y=x will be a straight line, but it will have a slope of one. Remember, if y=1 then x=1, so for every unit you rise you move over positively one unit. To get a straight line with a slope of 0, set y=1 or any integer.
Aaron
yes, correction on my end, I meant slope of 1 instead of slope of 0
William
what is f(x)=
I don't understand
Joe
Typically a function 'f' will take 'x' as input, and produce 'y' as output. As 'f(x)=y'. According to Google, "The range of a function is the complete set of all possible resulting values of the dependent variable (y, usually), after we have substituted the domain."
Thomas
Sorry, I don't know where the "Â"s came from. They shouldn't be there. Just ignore them. :-)
Thomas
Darius
Thanks.
Thomas
Â
Thomas
It is the Â that should not be there. It doesn't seem to show if encloses in quotation marks. "Â" or 'Â' ... Â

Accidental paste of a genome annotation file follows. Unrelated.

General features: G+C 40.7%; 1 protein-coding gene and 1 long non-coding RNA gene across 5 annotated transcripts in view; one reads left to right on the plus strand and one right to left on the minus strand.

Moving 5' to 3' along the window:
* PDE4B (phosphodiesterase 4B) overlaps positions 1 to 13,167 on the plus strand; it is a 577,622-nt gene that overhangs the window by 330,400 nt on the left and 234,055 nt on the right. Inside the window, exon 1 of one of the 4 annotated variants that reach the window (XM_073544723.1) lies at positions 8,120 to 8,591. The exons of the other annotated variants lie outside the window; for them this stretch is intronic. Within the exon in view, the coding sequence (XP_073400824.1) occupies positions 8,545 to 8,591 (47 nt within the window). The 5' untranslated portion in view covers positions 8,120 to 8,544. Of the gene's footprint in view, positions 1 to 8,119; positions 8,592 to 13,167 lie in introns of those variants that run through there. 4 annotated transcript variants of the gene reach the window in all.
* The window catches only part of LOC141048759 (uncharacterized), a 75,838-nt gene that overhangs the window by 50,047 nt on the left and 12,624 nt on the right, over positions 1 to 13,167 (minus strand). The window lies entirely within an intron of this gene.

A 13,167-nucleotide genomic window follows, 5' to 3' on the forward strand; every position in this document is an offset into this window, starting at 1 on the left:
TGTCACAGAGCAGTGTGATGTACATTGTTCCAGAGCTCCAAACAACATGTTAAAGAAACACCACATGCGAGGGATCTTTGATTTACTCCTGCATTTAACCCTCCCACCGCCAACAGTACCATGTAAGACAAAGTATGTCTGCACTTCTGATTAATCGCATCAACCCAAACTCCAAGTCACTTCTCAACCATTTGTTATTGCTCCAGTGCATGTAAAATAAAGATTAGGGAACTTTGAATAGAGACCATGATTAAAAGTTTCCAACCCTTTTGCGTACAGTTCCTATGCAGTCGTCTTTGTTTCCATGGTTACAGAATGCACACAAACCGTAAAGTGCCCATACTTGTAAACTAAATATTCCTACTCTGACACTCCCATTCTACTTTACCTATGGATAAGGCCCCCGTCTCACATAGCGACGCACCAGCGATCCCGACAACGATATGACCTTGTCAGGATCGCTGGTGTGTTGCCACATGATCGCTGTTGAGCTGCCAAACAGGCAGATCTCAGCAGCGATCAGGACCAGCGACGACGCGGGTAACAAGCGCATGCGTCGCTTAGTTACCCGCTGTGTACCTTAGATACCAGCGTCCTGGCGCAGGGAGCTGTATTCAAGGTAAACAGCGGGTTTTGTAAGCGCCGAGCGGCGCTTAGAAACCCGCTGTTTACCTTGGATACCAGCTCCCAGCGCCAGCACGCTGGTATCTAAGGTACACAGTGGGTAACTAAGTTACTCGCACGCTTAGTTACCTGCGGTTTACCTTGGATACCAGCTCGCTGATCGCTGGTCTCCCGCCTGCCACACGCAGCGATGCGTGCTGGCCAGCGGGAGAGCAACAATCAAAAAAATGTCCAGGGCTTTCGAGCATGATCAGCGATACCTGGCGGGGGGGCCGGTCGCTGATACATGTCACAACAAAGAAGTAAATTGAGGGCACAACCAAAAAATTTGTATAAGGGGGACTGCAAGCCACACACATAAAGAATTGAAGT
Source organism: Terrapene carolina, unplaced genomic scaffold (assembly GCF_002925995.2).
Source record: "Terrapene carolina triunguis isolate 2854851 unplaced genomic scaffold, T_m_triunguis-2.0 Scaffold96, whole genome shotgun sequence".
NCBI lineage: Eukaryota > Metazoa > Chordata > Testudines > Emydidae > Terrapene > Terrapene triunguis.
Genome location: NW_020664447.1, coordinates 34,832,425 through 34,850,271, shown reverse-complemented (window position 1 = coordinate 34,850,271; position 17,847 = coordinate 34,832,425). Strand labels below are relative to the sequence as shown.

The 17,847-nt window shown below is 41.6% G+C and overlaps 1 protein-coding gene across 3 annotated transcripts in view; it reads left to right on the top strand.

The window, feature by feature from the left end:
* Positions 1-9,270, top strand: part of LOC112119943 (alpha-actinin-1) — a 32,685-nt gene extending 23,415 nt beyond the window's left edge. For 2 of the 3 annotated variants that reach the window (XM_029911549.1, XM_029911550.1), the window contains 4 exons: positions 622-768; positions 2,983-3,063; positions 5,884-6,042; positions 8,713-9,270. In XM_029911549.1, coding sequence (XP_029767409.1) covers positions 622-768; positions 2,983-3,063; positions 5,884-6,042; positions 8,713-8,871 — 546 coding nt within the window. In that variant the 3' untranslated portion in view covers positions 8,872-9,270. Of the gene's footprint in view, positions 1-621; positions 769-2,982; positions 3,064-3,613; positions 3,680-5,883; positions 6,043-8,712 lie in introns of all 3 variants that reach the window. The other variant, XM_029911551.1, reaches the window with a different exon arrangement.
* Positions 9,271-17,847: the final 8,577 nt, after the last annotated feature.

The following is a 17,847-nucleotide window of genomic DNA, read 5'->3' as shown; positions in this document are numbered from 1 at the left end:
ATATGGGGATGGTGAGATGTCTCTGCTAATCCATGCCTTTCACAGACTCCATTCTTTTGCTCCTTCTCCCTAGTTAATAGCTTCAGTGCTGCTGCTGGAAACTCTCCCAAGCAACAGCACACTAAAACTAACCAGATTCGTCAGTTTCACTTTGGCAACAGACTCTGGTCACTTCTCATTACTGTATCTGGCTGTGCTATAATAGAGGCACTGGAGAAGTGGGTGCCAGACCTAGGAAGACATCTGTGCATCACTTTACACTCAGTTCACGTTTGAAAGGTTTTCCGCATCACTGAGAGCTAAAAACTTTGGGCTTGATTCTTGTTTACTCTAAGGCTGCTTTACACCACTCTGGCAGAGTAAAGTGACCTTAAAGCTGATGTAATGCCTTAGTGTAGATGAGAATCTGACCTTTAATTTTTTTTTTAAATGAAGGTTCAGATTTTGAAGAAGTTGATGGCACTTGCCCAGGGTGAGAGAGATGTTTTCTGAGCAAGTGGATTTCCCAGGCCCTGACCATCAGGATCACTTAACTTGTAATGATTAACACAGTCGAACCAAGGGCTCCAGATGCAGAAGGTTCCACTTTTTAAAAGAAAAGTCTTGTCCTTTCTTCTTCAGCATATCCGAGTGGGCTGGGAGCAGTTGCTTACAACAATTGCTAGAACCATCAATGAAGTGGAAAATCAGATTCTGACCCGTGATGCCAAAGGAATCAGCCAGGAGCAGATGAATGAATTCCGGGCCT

Thomas
Now it shows, go figure?
Thomas
what is this?
i do not understand anything
unknown
lol...it gets better
Darius
I've been struggling so much through all of this. my final is in four weeks 😭
Tiffany
this book is an excellent resource! have you guys ever looked at the online tutoring? there's one that is called "That Tutor Guy" and he goes over a lot of the concepts
Darius
thank you I have heard of him. I should check him out.
Tiffany
is there any question in particular?
Joe
I have always struggled with math. I get lost really easy, if you have any advice for that, it would help tremendously.
Tiffany
Sure, are you in high school or college?
Darius
Hi, apologies for the delayed response. I'm in college.
Tiffany
how to solve polynomial using a calculator
So a horizontal compression by factor of 1/2 is the same as a horizontal stretch by a factor of 2, right?